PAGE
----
If there’s one good thing to come from the pandemic, it’s that Millennials and Generation Z apparently are more focused on saving for retirement, according to new research.
Findings from a new Voya survey reveal that nearly half (41%) of Millennials have been negatively affected financially by COVID-19. Yet despite those impacts, Voya also found that in thinking about their experiences over the past 12 months, more than two-thirds of Millennials (68%) are now more focused on planning for retirement.
And they apparently are not just saying it. Of those who changed their savings rates in April 2021—a time when stimulus checks and many company bonus payouts took effect—a sizeable majority of Gen Zers (82%) and Millennials (73%) increased their savings rates. These findings are based on Voya Financial’s retirement plan participant database, which also reveals that 72% of participants who changed their savings rate in the second quarter of 2021 increased their savings rate.
While long-term market volatility, economic shutdowns and high unemployment rates produced an environment of financial uncertainty, it also left an imprint on many individuals, highlighting the continued need to prepare for unexpected events, the firm observes. In fact, given their financial experiences over the past year, nearly three-quarters (72%) of all respondents agreed they have become more of a “saver” and not a spender.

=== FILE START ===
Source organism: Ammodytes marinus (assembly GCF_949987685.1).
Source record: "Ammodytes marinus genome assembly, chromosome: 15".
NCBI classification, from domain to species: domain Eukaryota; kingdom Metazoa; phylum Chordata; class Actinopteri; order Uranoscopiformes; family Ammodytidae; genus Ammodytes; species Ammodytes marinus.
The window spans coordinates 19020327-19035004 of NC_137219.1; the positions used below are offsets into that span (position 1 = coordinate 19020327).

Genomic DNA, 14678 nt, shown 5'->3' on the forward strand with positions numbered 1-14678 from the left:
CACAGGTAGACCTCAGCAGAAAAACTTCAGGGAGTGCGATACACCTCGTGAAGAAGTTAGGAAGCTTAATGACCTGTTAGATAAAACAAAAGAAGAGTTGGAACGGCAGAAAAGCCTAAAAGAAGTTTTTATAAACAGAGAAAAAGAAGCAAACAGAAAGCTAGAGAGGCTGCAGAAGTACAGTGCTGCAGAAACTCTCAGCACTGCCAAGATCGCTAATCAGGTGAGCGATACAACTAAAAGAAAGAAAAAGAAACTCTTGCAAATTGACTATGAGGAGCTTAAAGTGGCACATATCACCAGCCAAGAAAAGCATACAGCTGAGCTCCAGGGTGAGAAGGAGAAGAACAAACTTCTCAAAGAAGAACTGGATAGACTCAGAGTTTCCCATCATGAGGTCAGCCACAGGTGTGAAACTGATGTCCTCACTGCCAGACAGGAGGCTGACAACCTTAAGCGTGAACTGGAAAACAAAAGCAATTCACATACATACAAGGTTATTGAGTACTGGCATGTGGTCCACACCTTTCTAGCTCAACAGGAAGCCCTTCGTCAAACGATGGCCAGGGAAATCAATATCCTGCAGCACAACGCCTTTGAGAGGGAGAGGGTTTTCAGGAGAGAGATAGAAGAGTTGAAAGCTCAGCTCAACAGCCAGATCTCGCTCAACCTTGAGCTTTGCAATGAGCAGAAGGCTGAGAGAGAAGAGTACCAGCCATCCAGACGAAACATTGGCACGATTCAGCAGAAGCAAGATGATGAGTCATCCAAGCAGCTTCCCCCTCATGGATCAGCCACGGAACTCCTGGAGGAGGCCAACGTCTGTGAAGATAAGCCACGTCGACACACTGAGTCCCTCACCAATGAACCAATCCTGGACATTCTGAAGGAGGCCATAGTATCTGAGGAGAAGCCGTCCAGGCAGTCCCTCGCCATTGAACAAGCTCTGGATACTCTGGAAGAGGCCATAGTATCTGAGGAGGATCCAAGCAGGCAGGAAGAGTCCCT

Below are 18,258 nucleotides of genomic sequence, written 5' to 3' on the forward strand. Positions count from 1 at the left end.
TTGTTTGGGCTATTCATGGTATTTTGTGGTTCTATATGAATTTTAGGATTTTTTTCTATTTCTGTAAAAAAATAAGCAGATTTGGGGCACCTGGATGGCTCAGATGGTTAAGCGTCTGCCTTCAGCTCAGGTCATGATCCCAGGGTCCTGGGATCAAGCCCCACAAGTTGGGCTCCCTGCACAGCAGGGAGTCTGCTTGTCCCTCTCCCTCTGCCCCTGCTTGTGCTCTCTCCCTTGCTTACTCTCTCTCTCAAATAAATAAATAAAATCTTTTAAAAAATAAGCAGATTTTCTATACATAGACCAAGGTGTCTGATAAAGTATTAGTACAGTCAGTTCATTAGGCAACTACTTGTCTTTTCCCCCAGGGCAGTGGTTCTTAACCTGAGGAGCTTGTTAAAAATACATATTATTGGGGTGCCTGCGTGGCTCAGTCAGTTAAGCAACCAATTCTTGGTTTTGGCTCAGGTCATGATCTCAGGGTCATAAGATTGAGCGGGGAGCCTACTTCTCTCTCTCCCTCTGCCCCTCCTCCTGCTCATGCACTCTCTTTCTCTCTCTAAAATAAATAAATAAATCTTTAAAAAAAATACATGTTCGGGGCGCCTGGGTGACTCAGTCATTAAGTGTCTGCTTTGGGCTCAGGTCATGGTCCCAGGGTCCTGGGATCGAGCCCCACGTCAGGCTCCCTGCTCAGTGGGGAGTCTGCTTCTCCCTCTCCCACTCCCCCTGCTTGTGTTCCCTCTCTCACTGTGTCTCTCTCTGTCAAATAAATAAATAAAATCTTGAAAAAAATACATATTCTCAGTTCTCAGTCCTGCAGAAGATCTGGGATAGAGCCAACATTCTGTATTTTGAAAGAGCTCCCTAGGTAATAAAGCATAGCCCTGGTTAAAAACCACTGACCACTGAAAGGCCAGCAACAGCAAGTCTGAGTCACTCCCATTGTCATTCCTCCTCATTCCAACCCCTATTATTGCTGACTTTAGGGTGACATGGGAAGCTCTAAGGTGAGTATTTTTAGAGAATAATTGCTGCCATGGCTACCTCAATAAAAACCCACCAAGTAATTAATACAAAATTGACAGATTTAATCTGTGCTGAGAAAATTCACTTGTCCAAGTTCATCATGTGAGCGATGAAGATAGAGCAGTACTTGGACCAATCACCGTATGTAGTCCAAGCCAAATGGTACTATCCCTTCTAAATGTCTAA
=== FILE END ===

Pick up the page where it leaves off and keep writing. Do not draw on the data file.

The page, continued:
Voya notes that this new data aligns with and supports its latest research in “Consumer Sentiment during COVID-19,” showing that nearly two-thirds (63%) of Americans agree the pandemic has made them more focused on planning for retirement, which the firm emphasizes is a promising outlook for the future of retirement savers nationwide.
“We know the COVID-19 financial recovery is not over for many. Still, seeing that some individuals have adopted better savings habits during a time of economic setback shows us that more and more individuals are getting serious about saving for their future,” notes Heather Lavallee, CEO of Wealth Solutions for Voya Financial. “And while it’s not surprising to see Baby Boomers and Generation X saving more—as they may be earning more than younger generations—the pandemic has clearly made saving for the future a priority among all generations as both Millennials and Generation Z are also saving more,” she adds.
Meanwhile, as open enrollment season approaches, Voya notes that there are key opportunities for employers to keep in mind. Among working Americans, the firm’s research also found that a significant number of individuals are interested in support from their employer when it comes to:
- improving their overall financial wellness (81%);
- helping them generate income in retirement (80%);
- providing step-by-step guidance to improve their retirement outlook (78%); and
- helping them navigate life and workplace events, such as accident or critical illness benefits (75%).
These numbers are even higher among working Millennials seeking support to improve their overall financial wellness (83%) and guidance on improving one’s retirement outlook (85%).
“As the economy returns to ‘normal’ and individuals are provided with more opportunity for discretionary spending, prioritizing saving over spending is going to remain a critical component for future success,” adds Lavallee. “We can’t lose sight of the importance of saving for retirement, and employers should help support this momentum.”
In addition to the firm’s retirement plan participant data as of June 30, 2021, the findings are based on the results of a Voya Financial survey conducted June 3-4, 2021, by Ipsos among 1,005 adults.